The 2014-2016 Ebola outbreak in West Africa was the largest and most complex since the virus was first discovered in 1976. There were more cases and deaths in this outbreak than all others combined. It also spread across countries, starting in Guinea and then crossing land borders to Liberia and Sierra Leone.
Faced with this epidemic, the Secretary-General of the United Nations and the Director- General of the World Health Organization (WHO) called for an international response to aid the populations of the three countries affected by the epidemic.
Towards a Solution
In response to this crisis, the Government of Cuba decided to participate in this global effort, under the coordination of WHO, calling on the governments and ministries of health of all countries to join the fight against this threat.
The Cuban medical brigades sent to Africa are part of the Henry Reeve International Contingent of Doctors Specializing in Disasters and Serious Epidemics, created in 2005 and composed of health professionals specializing in combating disasters and major epidemics. These volunteers had over 15 years’ experience and had worked in other countries affected by natural disasters and epidemic outbreaks.
The 268 Cuban health workers selected, mainly doctors and nurses, received the standard WHO training on infection control in Cuba before leaving for the affected countries to provide direct patient care. They remained there for six months, working in treatment centres for Ebola virus disease (EVD) patients and community clinics.
The Cuban support helped to contain the epidemic, saving hundreds of lives of both infected people and others potentially threatened by the disease in the three affected countries.
The Brigade’s main challenges included the need for rapid and timely action, the complexity of the epidemic of an unknown disease that is highly contagious, rapidly disseminated and highly lethal and that occurred in countries with fragile health systems. The intervention required health workers to use individual protective equipment and work at high temperatures, while facing other specific environmental, social, cultural and working conditions.
Other countries can replicate Cuba’s approach to organizing response to emergencies and epidemic outbreaks. The key to immediate emergency response is to provide specialized training on direct medical care to selected professionals. Coordination with WHO is a good practice, ensuring that the Cuban health workers were fully integrated in the health services in the recipient countries. Response coordination at the global level and among the different response teams with other countries was also important.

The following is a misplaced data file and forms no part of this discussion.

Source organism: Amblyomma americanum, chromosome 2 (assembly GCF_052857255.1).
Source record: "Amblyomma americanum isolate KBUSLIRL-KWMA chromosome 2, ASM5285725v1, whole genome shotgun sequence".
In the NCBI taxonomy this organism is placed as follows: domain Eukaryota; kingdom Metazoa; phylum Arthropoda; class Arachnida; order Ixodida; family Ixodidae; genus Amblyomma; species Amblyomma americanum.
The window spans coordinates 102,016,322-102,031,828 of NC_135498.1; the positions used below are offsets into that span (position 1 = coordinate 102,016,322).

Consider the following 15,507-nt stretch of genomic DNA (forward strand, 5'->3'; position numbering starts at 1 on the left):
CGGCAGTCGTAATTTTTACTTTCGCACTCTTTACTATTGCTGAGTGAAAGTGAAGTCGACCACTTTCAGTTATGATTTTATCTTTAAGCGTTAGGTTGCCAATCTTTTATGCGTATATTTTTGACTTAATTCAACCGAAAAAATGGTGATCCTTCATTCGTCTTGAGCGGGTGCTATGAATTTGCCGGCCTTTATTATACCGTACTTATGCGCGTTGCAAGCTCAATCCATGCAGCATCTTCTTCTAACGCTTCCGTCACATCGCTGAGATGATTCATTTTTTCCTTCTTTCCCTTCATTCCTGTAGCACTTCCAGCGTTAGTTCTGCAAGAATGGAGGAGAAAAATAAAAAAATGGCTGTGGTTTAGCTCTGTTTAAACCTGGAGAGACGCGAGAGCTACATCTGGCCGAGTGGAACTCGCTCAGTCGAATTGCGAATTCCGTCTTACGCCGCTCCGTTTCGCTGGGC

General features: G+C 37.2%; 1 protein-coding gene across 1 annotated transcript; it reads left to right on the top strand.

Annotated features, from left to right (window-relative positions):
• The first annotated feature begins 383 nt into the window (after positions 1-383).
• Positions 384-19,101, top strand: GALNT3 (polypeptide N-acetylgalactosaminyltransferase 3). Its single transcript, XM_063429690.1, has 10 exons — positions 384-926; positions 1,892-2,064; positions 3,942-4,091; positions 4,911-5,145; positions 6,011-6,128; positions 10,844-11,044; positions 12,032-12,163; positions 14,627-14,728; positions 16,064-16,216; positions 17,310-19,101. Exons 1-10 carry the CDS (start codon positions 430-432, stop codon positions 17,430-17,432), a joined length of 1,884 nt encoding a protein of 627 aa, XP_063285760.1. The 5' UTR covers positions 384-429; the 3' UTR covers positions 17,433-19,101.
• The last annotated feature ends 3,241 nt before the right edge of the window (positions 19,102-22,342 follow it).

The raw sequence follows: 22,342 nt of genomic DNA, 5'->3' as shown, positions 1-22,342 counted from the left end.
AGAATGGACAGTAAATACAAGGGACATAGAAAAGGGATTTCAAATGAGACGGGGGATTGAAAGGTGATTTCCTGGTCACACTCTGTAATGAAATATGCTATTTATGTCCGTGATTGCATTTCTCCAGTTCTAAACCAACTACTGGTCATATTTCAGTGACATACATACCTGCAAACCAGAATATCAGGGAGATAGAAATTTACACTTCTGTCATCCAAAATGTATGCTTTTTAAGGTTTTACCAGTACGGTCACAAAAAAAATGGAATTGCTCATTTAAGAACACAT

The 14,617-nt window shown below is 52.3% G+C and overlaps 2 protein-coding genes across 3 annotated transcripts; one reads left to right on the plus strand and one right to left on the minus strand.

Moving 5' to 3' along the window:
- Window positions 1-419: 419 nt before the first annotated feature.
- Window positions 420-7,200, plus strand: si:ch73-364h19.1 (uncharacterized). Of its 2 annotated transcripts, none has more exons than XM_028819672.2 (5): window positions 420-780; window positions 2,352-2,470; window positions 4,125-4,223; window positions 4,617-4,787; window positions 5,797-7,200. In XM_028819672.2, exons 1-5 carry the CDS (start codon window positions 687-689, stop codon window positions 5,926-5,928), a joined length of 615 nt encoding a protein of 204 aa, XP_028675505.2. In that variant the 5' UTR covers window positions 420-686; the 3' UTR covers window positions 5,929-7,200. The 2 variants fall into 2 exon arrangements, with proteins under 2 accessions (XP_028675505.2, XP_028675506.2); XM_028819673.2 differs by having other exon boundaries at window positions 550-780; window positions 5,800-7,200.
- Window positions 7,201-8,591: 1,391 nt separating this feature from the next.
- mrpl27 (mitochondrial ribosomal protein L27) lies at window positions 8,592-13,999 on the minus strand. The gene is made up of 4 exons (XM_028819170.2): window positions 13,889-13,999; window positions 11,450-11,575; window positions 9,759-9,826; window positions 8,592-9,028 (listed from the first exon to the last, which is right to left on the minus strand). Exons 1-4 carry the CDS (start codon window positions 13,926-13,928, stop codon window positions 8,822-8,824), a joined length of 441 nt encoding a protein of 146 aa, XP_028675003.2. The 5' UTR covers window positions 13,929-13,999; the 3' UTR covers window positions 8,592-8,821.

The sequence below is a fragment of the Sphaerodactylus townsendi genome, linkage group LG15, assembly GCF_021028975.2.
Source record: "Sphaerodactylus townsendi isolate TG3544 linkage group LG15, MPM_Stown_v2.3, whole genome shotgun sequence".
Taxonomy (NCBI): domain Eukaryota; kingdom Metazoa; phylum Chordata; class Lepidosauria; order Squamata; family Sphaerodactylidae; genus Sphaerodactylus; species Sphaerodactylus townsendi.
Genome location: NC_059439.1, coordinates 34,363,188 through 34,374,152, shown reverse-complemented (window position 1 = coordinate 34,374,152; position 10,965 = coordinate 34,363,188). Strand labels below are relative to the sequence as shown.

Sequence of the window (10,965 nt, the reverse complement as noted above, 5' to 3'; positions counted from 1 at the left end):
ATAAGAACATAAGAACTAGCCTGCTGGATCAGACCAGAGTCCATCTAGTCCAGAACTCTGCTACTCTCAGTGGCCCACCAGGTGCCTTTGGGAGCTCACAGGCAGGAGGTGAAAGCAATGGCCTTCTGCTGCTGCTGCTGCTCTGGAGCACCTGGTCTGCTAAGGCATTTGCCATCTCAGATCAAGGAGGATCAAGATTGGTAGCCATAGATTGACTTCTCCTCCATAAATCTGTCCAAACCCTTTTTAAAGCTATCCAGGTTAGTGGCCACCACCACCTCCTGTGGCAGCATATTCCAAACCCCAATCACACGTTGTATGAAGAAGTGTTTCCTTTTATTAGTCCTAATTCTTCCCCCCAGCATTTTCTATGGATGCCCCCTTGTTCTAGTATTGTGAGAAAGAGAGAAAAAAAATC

In response to this emergency situation, several heads of state of the Americas attended the Summit of the Bolivarian Alliance for the Peoples of Our America- Peoples’ Trade Treaty (ALBA TCP) held in Havana. Participants called for governments’ commitment and support to fight this disease in the region. They also agreed to hold a technical meeting of specialists and managers to address prevention of and response to Ebola virus disease, with 278 specialists and managers from 34 countries of the Americas participating.
Subsequently, the International Course for the Prevention and Confrontation of the Ebola Virus was held at the Pedro Kouri Tropical Medicine Institute in Havana, Cuba, for training and preparation in epidemiology, clinic, infection control and personal protection. More than 80 specialists from 18 countries in Latin America and the Caribbean, as well as Mozambique, attended.
Cuban experts also conducted several follow-up missions to guide and evaluate response capabilities in the event that of EVD outbreaks in Central American and high-risk African countries.
South-South cooperation offered a flexible, agile and innovative framework which enabled this type of support. In recognition of this initiative, at the last World Health Assembly in 2017, WHO awarded the Henry Reeve Brigade the Dr. Lee Jong-Wook Public Health Memorial Award, the most important award granted by this organization.
Countries/ territories involved: Cuba, Guinea, Liberia, Sierra Leone
Supported by: Cuba’s Ministry of Public Health (MINSAP), PAHO/WHO
Implementing entities: Unidad Central de Colaboración Médica (UCCM, Central Unit of Medical Cooperation) of MINSAP; PAHO/WHO
Project status: Completed
Project period: October 2014-April 2015
URL of the practice: N/A
Name: Country and Subregional Coordination Office, PAHO